How to Share Folders and Collaborate Using Google Drive

Work with others efficiently using the cloud

Google Drive is great for collaborating with co-workers on a project. It offers fine-tuned control over who can see your files and what they can do with them. Collaborators can suggest edits, write comments, and much more.

How to Add Collaborators to a Google Drive Document

With Google Drive, you can add collaborators to either view or edit your documents. Here's how:

  1. Open Google Drive, then open the file you want to share.

  2. Select Share (it's located in the upper-right corner of the document).

    Document in Google Drive with the Share button highlighted
  3. Enter the email addresses of the people you want to add as collaborators.

  4. Select the Edit drop-down arrow and choose whether or not collaborators can edit, comment on, or view the document.

    Sharing options in Google Drive with Viewer, Commenter, and Editor highlighted
  5. Click Settings (gear icon) to add sharing restrictions.

    Google Drive sharing restrictions Settings icon highlighted
  6. Check Editors can change permissions and share to allow your collaborators to share the document with others. Check Viewers and commenters can see the option to download, print, and copy to give viewers and commenters these abilities.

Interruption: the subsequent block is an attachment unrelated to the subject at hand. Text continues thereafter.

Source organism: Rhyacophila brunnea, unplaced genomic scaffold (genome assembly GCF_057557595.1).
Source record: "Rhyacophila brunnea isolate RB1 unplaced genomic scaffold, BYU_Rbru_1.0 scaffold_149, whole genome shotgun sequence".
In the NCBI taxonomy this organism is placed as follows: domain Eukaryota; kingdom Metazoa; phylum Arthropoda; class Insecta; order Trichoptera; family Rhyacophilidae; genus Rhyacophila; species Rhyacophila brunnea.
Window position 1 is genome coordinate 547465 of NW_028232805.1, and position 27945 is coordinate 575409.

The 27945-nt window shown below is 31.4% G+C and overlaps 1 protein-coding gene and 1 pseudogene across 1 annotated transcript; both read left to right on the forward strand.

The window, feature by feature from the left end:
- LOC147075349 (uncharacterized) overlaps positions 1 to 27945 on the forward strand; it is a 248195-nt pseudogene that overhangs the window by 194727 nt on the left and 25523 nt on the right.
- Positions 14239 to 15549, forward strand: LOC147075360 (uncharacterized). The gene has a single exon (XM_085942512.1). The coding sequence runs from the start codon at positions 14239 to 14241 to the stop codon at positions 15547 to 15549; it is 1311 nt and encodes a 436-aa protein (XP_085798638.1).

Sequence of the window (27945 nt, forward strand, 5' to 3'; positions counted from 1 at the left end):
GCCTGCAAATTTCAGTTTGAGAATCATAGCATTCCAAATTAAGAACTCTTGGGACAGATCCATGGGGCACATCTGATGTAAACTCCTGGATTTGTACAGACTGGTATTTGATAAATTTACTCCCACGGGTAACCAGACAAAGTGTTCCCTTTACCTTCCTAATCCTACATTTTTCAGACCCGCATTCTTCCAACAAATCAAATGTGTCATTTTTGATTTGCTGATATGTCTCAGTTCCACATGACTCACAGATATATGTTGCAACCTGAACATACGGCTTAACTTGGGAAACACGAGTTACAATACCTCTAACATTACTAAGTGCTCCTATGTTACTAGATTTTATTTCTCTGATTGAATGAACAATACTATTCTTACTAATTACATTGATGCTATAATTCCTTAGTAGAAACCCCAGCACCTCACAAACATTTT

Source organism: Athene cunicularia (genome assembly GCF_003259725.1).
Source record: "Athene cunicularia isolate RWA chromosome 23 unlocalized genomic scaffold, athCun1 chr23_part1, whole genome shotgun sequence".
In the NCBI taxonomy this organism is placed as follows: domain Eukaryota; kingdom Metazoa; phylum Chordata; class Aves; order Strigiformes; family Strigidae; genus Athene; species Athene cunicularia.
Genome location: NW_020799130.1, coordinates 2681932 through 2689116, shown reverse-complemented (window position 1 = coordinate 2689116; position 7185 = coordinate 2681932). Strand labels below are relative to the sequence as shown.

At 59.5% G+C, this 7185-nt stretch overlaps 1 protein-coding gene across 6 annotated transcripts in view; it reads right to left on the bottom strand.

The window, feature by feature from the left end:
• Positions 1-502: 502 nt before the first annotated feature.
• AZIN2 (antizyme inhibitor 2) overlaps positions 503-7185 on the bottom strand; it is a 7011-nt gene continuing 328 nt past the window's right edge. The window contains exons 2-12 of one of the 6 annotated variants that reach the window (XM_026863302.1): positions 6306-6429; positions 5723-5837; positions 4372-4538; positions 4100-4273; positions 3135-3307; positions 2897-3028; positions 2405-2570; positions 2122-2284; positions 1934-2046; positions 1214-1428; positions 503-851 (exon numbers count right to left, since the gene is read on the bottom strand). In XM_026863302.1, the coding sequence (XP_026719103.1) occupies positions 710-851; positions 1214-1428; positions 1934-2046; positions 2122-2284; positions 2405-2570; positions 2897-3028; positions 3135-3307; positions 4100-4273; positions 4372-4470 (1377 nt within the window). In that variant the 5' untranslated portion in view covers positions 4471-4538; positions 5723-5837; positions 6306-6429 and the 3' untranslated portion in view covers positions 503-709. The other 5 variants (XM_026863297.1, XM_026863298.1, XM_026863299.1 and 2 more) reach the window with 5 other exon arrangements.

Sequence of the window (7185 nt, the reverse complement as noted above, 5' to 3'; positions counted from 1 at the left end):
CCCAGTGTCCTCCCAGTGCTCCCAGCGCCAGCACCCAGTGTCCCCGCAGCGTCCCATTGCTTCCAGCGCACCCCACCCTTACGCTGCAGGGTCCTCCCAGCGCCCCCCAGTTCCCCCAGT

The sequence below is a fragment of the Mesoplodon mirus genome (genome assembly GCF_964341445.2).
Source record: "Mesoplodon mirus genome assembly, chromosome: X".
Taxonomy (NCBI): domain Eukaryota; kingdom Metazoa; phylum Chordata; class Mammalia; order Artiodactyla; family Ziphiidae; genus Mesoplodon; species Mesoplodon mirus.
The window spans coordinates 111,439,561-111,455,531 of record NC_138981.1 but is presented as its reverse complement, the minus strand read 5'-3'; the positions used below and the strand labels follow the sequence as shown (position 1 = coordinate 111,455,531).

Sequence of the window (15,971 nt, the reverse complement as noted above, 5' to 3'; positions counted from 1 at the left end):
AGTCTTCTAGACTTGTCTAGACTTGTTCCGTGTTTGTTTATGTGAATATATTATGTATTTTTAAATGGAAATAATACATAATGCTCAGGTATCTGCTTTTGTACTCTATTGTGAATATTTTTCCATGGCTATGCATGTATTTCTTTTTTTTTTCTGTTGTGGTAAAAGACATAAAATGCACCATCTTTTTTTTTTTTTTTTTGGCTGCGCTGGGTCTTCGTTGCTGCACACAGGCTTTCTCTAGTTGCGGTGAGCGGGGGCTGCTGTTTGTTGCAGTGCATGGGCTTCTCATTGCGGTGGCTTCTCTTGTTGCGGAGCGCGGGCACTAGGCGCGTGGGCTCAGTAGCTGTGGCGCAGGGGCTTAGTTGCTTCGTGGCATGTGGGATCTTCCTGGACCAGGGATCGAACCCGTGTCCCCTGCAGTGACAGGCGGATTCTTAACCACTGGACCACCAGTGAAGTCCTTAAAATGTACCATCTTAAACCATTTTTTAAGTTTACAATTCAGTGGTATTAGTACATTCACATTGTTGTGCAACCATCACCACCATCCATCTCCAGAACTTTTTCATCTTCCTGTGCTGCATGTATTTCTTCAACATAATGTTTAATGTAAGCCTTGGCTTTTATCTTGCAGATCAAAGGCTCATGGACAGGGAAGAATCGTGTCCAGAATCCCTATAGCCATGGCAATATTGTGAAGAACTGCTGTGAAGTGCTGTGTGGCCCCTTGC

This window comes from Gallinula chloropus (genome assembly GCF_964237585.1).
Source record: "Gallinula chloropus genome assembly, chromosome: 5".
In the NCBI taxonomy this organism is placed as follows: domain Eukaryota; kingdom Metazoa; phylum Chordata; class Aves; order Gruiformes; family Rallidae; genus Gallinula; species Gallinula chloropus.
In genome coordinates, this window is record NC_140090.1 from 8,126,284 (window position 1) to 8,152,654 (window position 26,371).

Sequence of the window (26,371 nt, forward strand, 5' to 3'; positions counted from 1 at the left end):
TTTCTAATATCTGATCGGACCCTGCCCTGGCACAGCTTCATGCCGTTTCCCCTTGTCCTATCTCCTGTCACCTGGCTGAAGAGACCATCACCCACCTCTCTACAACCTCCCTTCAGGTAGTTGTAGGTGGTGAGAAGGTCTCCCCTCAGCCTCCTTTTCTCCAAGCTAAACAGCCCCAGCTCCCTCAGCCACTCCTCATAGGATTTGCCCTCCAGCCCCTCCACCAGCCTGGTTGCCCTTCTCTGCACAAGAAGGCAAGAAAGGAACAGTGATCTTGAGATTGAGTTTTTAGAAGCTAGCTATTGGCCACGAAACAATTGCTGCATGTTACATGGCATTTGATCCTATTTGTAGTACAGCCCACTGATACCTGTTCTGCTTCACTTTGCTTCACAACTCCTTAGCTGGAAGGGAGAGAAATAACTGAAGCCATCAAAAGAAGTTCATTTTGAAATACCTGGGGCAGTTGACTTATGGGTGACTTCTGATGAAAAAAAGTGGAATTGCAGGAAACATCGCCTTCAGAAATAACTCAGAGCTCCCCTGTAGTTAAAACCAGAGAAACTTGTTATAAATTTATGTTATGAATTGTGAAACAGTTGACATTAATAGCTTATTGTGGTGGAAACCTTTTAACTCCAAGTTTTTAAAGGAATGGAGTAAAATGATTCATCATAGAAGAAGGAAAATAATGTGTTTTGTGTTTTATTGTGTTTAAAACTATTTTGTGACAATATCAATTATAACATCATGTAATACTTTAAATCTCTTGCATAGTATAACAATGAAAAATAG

Google Drive options for editors, viewers, and commenters highlighted
  7. Select Done to close out.

    To keep track of collaborators' edits, highlight a range of text, right-click, and select Show Edits. You'll see a list of editors and their changes, along with time stamps.

How to Share a Folder in Google Drive

Sharing an entire folder with collaborators works similar to sharing a single document. Select the folder you want to share in Google Drive, then open the drop-down menu and select Share, then follow the steps above.

Google Drive folder with Share highlighted

Once you share a folder, every document or file placed in that folder inherits the same sharing privileges. That is some pretty powerful collaboration, but now that Google Docs is also Google Drive, it gets complicated. You see, each file can only exist in one folder, but people sharing editing privileges can move files around.

Files Can Only Exist in One Folder

If you use the Google Drive desktop app, it's tempting to move a shared file into My Drive or another folder, either to organize or to access it on your desktop Google Drive folder. Because a file can exist in only one folder, moving a file out of a shared folder means that you move the file out of everyone else's shared folder. Moving a shared folder into My Drive means you stop sharing it with everyone. 

If you accidentally move a file out of a shared folder, move it back, and all is restored. 

If you or someone you are collaborating with accidentally moves a shared folder into some other folder on My Drive, you get a warning and you get a message telling you what you did and offering you a chance to undo it. If you ignore both warnings, you'll need to share the folder again to restore the settings. If you're working with an organization, make sure everyone knows these rules and that you share documents with people you trust to obey those rules. 

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